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KCBS Cover Story: Return Of The House Call

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DougSovern20100908_KCBS_0208r Doug Sovern
Doug began his career as a copy boy at the New York Times, and then...
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CBS SF Bay (con't)

Affordable Care Act Updates: CBSSanFrancisco.com/ACA

Health News & Information: CBSSanFrancisco.com/Health

SAN FRANCISCO (CBS SF) – For those too young to remember, once upon a time doctors really did make house calls. In the Bay Area, they’re starting to do it again – and it may even become a more common practice once President Barack Obama’s health care reform law takes full effect.

Imagine an emergency room doctor coming to your house to take care of you. No, this isn’t the 1950s. It’s really happening these days, thanks to a startup company known as ER Direct.

“It’s a mobile house call service, we provide the same level of care that you would normally get in an ER for all urgent care level visits, and we obviously have our limitations because we operate out of the back of our cars,” explained physician’s assistant Sean Parkin.

Parkin does manage to pack an awful lot into his Toyota Prius – everything from IV bags to wound care bags and orthopedic kits. There are instruments included for draining wounds, for instance.

“We treat lacerations, we treat bronchitis, pneumonia as long as it’s not too serious. We treat dehydration and vomiting, diarrhea,” he said. “If you cut your finger when you are cooking dinner, we’re the people that you want to call. If you cut your finger off trimming your hedges, you probably want to go to the ER.”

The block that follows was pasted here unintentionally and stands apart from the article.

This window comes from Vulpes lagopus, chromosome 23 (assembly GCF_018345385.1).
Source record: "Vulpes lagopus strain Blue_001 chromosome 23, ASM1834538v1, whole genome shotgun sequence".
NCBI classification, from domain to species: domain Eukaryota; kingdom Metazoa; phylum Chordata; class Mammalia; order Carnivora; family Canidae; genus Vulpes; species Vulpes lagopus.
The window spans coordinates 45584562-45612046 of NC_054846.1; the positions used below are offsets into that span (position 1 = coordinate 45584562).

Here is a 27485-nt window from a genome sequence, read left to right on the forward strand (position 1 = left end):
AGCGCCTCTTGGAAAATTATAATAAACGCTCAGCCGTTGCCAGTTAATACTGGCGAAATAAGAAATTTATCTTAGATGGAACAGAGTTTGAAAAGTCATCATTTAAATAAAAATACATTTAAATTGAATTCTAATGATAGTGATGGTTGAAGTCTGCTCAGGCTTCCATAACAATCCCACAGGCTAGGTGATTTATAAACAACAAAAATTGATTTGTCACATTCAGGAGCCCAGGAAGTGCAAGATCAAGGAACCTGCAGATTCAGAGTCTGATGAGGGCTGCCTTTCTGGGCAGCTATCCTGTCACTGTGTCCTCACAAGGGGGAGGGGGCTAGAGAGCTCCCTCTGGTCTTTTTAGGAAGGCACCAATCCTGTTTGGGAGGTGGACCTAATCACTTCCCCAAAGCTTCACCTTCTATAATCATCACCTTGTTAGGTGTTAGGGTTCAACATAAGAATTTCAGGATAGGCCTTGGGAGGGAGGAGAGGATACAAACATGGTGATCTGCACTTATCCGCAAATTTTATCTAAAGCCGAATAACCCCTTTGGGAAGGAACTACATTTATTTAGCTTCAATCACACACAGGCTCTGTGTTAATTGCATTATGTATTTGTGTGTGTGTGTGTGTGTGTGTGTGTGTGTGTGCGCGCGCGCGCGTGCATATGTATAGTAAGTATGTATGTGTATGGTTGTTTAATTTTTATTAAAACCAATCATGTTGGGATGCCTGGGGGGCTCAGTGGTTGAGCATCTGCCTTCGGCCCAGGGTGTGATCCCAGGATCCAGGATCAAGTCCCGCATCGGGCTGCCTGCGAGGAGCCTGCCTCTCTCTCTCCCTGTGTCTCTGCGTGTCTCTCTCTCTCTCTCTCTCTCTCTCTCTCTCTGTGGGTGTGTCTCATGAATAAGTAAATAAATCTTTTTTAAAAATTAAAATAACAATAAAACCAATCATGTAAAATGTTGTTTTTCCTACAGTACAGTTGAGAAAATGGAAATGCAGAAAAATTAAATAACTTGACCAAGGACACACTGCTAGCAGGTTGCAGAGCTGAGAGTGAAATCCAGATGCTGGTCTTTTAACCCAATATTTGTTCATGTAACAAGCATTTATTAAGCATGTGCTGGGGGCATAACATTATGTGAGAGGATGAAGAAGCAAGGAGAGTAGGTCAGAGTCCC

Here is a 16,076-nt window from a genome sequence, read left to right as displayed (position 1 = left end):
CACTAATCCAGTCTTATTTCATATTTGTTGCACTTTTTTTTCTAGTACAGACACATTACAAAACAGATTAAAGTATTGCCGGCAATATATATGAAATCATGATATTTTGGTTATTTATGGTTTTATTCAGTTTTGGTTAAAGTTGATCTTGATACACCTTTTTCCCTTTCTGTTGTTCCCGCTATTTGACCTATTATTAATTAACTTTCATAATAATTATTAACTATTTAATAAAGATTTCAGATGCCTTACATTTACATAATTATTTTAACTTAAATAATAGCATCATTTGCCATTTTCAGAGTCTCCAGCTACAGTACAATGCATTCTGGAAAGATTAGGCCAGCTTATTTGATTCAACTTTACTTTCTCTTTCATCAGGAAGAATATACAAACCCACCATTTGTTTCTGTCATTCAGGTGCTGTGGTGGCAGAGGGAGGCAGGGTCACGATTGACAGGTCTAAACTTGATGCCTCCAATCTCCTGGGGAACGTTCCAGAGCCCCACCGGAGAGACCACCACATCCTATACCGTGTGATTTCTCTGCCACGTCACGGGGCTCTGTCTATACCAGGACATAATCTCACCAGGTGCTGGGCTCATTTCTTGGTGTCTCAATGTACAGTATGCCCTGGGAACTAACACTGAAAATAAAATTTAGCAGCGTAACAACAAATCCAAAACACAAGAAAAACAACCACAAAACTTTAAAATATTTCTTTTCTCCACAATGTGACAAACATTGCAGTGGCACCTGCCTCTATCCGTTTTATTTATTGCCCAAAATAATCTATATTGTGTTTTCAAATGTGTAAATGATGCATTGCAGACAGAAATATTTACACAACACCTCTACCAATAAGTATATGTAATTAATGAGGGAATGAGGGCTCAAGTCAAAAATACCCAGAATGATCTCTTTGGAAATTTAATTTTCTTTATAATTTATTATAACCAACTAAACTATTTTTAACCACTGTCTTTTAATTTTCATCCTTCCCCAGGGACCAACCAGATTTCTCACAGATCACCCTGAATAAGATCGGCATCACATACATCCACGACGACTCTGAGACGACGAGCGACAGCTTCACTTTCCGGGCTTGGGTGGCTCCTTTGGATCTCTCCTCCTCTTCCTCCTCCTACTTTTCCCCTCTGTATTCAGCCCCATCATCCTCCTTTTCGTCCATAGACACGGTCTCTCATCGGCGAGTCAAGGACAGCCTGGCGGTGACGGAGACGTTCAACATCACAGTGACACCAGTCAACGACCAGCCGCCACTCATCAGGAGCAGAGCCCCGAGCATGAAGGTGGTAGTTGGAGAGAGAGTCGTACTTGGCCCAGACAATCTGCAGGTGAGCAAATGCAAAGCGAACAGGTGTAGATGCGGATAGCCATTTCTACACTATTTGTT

Parkin and Caesar Djavaherian, M.D. still have “regular” jobs at local emergency rooms, but they founded ER Direct because they see their hospital patients paying what they call “Four Seasons prices for Motel 6 health care.”

“So we started this service so that people wouldn’t have to choose between their health and their financial health,” Dr. Djavaherian reasoned.

The base rate for ER Direct services is $275, and insurance is accepted. Patients thus far have run the gamut.

“It ranges from people who are unemployed with no health insurance, who know that if they go to the emergency room they’re going to get stuck with an extraordinarily large bill, then we see patients who are extraordinarily affluent and are using our service because they want the convenience and the concierge experience,” explained Parkin.

Dr. Djavaherian believes that when all Americans are required to have health insurance doctors’ offices will be even more overwhelmed, thus increasing the demand for him to show up at your door armed with his iPad and portable blood testing machine.

“It’s not the old fashioned house call,” he pointed out. “It’s a new twist to it.”

KCBS’ Doug Sovern Reports:

(Copyright 2012 by CBS San Francisco. All Rights Reserved. This material may not be published, broadcast, rewritten, or redistributed.)

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